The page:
Obama and Romney to Square Off on Foreign Policy
Listen to/Watch entire show:
Foreign policy, which may not decide the election, is now subject to vigorous public discussion, and it's the subject of Monday's final debate. But do the candidates disagree as much as they'd like us to think? Do American interests dictate continuity more than change? Also, who knew what when about the Benghazi attack, and same-sex marriage and the US Supreme Court.
Banner image: Demonstrators protest against Syria's President Bashar al-Assad after Friday prayers in Binsh near Idlib October 19, 2012. Photo by Shaam News Network/Reuters
Who Knew What When about the Benghazi Attack? ()
What did the Obama Administration know — and when did it know — about the deadly attack on the US consulate in Benghazi, Libya? Was it an opportunistic terrorist attack, rather than a protest against an anti-Muslim film that turned violent? Republicans are claiming that the President and his aides were either inept or dishonest in their public statements. Adam Entous is National Security Correspondent for the Wall Street Journal.
Foreign Affairs and the Race to the White House ()
On Monday, the last presidential debate of the 2012 campaign will center on foreign policy. A list of topics has been agreed upon, but with surprises cropping up in the world every day, we know that the rules for presidential debates are made to be broken. The latest point of contention is the deadly attack on the consulate in Benghazi. Republicans call President Obama a "weak leader." Democrats say Mitt Romney's view of America's role in the world is "delusional." But, over all, are they really so different? Does Obama look more like George W. Bush than he might concede? Would Romney look a lot like Obama?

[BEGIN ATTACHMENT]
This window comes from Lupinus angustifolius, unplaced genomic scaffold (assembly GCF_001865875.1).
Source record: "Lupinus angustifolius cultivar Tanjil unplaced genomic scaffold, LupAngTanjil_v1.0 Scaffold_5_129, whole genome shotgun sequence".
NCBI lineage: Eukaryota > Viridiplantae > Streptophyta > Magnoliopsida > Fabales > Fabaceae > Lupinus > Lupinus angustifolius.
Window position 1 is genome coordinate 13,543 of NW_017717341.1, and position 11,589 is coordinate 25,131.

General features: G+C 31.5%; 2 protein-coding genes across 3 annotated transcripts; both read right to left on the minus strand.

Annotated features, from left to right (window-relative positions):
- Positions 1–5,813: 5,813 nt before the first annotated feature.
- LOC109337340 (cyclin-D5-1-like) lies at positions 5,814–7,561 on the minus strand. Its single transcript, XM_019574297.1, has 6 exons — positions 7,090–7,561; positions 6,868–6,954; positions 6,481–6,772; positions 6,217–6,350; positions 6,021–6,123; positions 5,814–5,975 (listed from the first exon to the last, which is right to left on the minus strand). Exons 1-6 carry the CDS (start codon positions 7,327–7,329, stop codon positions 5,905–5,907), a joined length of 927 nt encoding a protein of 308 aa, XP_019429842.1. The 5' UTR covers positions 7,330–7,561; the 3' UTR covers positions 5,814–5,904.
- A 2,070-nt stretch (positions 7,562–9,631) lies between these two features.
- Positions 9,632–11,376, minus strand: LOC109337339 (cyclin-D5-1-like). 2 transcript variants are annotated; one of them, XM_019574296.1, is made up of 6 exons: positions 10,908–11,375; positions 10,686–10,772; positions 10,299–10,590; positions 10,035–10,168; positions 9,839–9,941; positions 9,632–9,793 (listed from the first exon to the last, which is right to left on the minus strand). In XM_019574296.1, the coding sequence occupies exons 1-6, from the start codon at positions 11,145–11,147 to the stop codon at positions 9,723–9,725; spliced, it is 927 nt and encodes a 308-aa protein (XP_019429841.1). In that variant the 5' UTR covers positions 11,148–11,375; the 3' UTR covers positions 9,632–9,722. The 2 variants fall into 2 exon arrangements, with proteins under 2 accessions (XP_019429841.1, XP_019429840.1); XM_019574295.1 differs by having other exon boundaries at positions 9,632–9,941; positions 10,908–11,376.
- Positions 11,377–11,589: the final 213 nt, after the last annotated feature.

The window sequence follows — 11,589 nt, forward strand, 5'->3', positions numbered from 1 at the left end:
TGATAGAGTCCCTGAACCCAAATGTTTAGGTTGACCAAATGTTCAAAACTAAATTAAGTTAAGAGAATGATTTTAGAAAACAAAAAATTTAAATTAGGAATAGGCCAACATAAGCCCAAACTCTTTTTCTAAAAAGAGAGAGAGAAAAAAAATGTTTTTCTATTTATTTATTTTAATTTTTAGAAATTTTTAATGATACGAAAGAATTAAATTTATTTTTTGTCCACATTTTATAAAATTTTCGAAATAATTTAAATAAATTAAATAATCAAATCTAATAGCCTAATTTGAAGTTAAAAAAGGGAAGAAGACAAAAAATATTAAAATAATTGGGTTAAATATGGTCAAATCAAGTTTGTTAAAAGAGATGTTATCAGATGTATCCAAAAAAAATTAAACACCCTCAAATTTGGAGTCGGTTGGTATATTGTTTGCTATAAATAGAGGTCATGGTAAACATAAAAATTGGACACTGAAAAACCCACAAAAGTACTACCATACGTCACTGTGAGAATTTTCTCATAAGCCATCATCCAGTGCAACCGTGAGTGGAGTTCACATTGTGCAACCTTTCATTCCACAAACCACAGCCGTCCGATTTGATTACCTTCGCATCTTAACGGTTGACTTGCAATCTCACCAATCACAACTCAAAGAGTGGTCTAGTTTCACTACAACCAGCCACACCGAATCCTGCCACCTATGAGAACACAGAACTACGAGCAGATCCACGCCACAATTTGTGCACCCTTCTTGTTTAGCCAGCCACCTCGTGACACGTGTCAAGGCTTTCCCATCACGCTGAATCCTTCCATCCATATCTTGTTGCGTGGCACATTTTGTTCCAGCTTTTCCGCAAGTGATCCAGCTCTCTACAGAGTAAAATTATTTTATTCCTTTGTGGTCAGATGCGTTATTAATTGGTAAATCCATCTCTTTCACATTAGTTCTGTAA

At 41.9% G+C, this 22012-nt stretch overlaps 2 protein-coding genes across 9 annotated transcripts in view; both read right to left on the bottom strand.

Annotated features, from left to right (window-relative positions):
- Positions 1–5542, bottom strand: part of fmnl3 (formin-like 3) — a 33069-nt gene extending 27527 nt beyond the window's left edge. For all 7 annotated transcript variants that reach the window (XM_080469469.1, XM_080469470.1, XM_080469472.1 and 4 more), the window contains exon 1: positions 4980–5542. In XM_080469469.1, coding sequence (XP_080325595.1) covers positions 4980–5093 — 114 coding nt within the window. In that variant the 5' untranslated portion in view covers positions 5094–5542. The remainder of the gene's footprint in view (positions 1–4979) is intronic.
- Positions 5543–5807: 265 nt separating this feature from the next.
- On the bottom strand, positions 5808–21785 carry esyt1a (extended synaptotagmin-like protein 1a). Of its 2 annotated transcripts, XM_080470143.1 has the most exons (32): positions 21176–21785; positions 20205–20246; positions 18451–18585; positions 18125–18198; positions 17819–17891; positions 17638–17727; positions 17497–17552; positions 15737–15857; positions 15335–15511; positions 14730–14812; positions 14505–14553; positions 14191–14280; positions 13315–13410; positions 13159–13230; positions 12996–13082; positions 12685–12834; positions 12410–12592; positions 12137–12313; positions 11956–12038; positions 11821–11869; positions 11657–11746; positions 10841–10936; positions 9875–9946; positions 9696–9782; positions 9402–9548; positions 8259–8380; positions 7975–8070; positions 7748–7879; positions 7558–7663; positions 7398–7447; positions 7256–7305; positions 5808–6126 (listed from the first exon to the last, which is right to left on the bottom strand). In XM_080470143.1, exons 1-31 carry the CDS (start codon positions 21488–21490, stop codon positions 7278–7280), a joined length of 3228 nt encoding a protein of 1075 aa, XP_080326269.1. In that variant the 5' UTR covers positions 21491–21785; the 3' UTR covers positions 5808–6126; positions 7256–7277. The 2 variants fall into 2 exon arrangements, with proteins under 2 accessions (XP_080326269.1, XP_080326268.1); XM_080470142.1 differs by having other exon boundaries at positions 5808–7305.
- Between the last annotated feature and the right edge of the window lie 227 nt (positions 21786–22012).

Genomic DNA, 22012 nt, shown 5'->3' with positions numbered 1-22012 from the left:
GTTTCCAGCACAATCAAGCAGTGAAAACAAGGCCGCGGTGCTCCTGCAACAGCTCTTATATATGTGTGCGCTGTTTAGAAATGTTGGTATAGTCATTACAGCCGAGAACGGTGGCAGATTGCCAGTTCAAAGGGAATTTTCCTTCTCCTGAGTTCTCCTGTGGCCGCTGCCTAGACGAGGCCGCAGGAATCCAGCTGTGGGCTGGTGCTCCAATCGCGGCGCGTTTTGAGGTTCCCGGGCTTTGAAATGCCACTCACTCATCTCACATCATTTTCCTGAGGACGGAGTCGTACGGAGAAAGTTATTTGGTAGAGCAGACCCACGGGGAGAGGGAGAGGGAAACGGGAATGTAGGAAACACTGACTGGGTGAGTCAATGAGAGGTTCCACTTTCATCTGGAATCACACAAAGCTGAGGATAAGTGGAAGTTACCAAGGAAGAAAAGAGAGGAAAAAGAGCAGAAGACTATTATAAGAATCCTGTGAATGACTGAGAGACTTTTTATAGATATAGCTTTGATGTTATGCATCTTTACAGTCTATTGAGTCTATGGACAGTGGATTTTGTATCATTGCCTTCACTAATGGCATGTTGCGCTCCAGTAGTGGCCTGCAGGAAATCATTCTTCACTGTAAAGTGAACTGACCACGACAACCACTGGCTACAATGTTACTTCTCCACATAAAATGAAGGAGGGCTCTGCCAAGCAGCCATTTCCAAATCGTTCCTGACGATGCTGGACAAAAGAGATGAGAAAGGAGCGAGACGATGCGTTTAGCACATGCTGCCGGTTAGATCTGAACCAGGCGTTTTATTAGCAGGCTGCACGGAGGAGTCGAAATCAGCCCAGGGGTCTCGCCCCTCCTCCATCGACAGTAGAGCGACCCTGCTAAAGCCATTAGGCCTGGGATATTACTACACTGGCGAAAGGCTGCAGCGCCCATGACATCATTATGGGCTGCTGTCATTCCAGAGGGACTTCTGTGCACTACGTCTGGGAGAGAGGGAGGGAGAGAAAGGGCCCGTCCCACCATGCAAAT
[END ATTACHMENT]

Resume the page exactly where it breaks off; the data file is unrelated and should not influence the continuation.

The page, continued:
- David Kirkpatrick: New York Times, @kirkpatricknyt
- Max Fisher: Washington Post, @Max_Fisher
- David Gordon: Eurasia Group, @DavidFGordon
- Jamie Fly: Foreign Policy Initiative, @jamiemfly
- Michael A. Cohen: Century Foundation, @speechboy71
Key DOMA Case May Wind Up before the Supreme Court ()
The US Second District Court of Appeals in New York City ruled yesterday that the Defense of Marriage Act, deserves what is known as "heightened scrutiny." The case involves Edith Windsor, who married Thea Clara Spyer in Canada five years ago. When Spyer died, Windsor inherited her property but, under DOMA, she could not be considered a surviving spouse. So the IRS demanded $363,000 in taxes, which a heterosexual husband or wife would not have to pay. Will that make the US Supreme Court take up same-sex marriage sooner, rather than later? Doug NeJaime is a professor at the Loyola Law School in Los Angeles, California.
Engage & Discuss
BROUGHT TO YOU BY